The average business loses 5% of its yearly income to fraud according to an Association of Certified Fraud Examiners Global Fraud Study. Increasingly, business fraud takes the form of a Ponzi scheme. Investors and businesses alike need to understand what a Ponzi scheme looks like to avoid falling victim. To confuse things, investments-gone-bad are increasingly being called Ponzi schemes by people who should know better. Failing to recognize the difference can prevent an investor from pursuing the best remedy to recover their investment losses.
The doctrine of sovereign immunity deprives federal and state courts of jurisdiction over suits against governments and their agencies unless the government waives immunity. The Eleventh Amendment enshrines sovereign immunity in our Constitution: “The Judicial power of the United States shall not be construed to extend to any suit in law or equity, commenced or prosecuted against one of the United States by Citizens of another State.” In other words, the Constitution divests federal courts of jurisdiction over suits against states or their agencies.
Many retailers are finding it increasingly difficult to keep their brick-and-mortar businesses afloat. Each week seems to bring new reports of another once-popular chain shuttering its doors or filing for bankruptcy. What you don’t often see, however, is the SEC getting involved. This is exactly what occurred when the SEC alleged Conn’s engaged in improper accounting practices.
“Anti-washout” clauses prevent certain oil and gas royalties from lapsing over time. Recently, in Yowell v. Granite Operating Co., 557 S.W.3d 794 (Tex. App.—Amarillo 2018, pet. granted), the Texas Court of Appeals for the Seventh District affirmed the trial court’s determination that an “anti-washout” provision in a mineral assignment did not extend an overriding royalty interest (“ORRI”) to new leases. The Court effectively nullified the provision because it violated the Rule Against Perpetuities. The Texas Supreme Court granted Yowell’s petition for review, setting oral arguments for January 2020.
Neighbor disputes come in all shapes and sizes. Sometimes disputes arise between residential and commercial property owners—like when residents have concerns about nearby development activity. While litigation between neighbors is sometimes necessary, informal resolution is preferable, even for a complex real estate dispute. Informal resolution was possible for residents of the Friendswood Estates and Forest of Friendswood neighborhoods. The two communities had become concerned about future flooding when Westover LP announced its planned mixed-used development in the Clear Creek floodway in early 2018. One-third of the homes in Friendswood flooded during Hurricane Harvey in August 2017.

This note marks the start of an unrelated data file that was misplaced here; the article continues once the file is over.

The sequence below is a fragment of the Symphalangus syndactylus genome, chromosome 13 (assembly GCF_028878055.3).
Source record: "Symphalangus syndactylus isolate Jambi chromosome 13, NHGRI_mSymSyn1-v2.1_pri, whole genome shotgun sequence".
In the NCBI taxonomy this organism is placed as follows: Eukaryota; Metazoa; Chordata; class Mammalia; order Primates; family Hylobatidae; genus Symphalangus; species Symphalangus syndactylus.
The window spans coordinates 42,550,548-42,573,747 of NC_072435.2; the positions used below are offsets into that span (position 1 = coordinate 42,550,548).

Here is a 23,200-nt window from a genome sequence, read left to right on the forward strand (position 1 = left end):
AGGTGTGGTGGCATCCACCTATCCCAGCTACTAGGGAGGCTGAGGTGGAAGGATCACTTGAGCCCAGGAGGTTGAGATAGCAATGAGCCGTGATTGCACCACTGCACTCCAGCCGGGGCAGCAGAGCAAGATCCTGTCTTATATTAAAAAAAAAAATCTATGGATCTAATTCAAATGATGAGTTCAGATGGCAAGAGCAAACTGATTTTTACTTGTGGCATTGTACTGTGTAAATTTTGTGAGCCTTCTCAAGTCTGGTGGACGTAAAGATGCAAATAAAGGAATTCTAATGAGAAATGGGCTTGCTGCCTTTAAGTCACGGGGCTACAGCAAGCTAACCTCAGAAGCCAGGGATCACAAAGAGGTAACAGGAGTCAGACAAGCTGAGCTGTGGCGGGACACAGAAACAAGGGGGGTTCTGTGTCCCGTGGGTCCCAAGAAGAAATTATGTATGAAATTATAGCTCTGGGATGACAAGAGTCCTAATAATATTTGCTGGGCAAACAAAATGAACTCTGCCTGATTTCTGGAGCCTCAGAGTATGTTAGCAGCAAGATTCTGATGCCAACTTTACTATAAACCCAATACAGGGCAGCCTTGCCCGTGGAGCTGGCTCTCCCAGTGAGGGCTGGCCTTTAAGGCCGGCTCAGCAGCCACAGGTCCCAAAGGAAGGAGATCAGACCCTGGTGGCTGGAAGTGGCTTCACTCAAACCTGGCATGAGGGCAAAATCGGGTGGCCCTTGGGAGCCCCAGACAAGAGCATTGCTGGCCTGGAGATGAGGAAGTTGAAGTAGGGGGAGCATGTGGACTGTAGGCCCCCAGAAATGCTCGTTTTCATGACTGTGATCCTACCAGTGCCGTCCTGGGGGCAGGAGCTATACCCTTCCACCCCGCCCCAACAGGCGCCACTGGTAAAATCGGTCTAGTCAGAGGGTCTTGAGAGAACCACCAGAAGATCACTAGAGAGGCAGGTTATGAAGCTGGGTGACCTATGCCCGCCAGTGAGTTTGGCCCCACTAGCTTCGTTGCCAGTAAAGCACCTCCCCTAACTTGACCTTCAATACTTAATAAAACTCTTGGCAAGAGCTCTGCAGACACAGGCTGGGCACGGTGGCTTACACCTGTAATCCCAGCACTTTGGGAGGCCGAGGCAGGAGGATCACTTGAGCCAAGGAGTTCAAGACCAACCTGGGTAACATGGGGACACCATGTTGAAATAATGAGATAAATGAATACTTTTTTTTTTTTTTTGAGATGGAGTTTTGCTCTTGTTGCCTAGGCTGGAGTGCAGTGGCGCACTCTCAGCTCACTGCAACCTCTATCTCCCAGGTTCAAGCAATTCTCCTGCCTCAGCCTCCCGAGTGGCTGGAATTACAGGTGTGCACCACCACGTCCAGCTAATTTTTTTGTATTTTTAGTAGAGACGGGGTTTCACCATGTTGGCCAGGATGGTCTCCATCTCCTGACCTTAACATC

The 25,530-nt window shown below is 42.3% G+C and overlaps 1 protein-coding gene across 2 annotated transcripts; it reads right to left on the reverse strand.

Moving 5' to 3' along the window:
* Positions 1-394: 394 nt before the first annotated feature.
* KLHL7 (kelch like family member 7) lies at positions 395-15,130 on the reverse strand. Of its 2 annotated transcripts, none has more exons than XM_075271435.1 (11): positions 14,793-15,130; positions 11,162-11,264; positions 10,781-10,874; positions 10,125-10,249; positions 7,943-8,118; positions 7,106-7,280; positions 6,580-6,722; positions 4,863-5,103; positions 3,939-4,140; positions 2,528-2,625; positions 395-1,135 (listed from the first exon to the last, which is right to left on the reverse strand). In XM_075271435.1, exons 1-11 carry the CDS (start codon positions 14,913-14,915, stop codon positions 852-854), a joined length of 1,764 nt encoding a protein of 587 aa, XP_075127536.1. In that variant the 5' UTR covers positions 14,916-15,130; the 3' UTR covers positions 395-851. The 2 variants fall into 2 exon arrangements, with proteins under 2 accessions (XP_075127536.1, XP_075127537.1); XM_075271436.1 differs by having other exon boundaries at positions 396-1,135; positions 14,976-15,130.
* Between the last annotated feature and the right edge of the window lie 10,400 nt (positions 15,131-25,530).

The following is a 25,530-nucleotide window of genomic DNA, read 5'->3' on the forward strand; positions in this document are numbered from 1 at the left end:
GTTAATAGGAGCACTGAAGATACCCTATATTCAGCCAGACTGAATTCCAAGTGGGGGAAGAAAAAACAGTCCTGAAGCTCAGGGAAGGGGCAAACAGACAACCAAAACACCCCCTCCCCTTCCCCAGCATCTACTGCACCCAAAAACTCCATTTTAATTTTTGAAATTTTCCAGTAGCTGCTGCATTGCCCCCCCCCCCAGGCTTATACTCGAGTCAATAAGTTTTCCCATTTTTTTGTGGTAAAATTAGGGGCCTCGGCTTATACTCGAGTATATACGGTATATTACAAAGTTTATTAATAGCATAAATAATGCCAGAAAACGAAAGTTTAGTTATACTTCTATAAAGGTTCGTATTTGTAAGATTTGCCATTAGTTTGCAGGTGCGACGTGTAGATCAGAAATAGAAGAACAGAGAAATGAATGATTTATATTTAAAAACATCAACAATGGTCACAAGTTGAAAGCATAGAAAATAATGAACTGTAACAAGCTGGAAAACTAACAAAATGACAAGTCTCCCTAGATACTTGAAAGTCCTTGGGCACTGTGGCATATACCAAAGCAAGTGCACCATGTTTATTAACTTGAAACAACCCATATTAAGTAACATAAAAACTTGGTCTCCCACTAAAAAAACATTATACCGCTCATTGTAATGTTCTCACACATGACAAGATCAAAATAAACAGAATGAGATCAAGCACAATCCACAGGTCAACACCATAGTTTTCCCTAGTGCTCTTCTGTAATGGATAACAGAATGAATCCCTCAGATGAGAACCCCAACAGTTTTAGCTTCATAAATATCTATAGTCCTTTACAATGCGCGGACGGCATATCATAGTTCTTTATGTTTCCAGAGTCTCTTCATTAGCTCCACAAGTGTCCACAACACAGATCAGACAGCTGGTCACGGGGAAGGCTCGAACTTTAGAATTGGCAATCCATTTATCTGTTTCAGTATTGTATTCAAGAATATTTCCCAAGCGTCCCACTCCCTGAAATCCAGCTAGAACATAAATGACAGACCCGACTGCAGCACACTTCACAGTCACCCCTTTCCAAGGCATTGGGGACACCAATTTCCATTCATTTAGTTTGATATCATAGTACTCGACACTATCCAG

Oil and gas leases usually include royalty provisions requiring the lessor pay a percentage of revenue (a royalty) to the owner of the mineral rights. Production costs are almost always deducted before a royalty is calculated, but when the royalty vests can affect which production costs are deducted before calculation. The Texas Supreme Court recently held that post-production costs were also properly deducted from overriding royalty payments where the interest vested “into the pipeline” in Burlington Resources Oil & Gas Company, L.P. v. Texas Crude Energy, LLC (No. 17-0266).
In a previous blog, we discussed trade secrets and how such confidential information can often be ambiguous with regard to how it is classified. This specifically came up in a recent case in Bexar County where a jury found both company models and data could be classified as trade secrets. A jury decided Title Source had stolen proprietary data from startup HouseCanary as it allegedly readied to build its own software suite. This resulted in a $706 million verdict in favor of HouseCanary, which the trial increased to nearly $740 million after denying Title Source’s request to vacate the jury’s decision. Now, Texas justices, have been asked to consider the proper standards and procedures for sealing trade-secret information.
Many Texas families and companies have been built on the back of oil and gas production. In Texas, mineral rights—the entitlement to explore and produce subsurface minerals, like oil and gas—can be separated from surface rights and sold, leased, gifted, split or otherwise conveyed relatively freely. The complexities of mineral rights leases were the focus of a recent $41 million judgment against EP Energy E&P Company, LP, a Texas oil and gas company. The case is Storey Minerals, Ltd., et al. v. EP Energy E&P Company, L.P., Case No. 001-36253, in the 81st Judicial District of La Salle, County, Texas.